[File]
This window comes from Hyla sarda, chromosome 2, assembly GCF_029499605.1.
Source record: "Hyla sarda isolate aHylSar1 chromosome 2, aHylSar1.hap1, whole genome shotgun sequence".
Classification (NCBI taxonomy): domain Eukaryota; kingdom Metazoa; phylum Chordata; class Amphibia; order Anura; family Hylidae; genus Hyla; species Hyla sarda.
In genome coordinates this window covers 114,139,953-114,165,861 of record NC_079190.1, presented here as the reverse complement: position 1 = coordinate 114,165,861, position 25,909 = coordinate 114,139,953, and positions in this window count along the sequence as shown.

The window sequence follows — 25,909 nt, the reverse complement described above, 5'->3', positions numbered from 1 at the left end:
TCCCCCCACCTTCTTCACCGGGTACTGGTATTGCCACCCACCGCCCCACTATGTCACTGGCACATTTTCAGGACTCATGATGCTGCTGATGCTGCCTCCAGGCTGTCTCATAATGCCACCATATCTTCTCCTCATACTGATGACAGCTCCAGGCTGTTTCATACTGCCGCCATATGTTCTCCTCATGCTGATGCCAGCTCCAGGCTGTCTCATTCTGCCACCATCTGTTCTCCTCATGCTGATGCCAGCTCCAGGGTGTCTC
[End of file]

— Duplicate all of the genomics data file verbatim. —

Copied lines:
This window comes from Hyla sarda, chromosome 2, assembly GCF_029499605.1.
Source record: "Hyla sarda isolate aHylSar1 chromosome 2, aHylSar1.hap1, whole genome shotgun sequence".
Classification (NCBI taxonomy): domain Eukaryota; kingdom Metazoa; phylum Chordata; class Amphibia; order Anura; family Hylidae; genus Hyla; species Hyla sarda.
In genome coordinates this window covers 114,139,953-114,165,861 of record NC_079190.1, presented here as the reverse complement: position 1 = coordinate 114,165,861, position 25,909 = coordinate 114,139,953, and positions in this window count along the sequence as shown.

The window sequence follows — 25,909 nt, the reverse complement described above, 5'->3', positions numbered from 1 at the left end:
TCCCCCCACCTTCTTCACCGGGTACTGGTATTGCCACCCACCGCCCCACTATGTCACTGGCACATTTTCAGGACTCATGATGCTGCTGATGCTGCCTCCAGGCTGTCTCATAATGCCACCATATCTTCTCCTCATACTGATGACAGCTCCAGGCTGTTTCATACTGCCGCCATATGTTCTCCTCATGCTGATGCCAGCTCCAGGCTGTCTCATTCTGCCACCATCTGTTCTCCTCATGCTGATGCCAGCTCCAGGGTGTCTC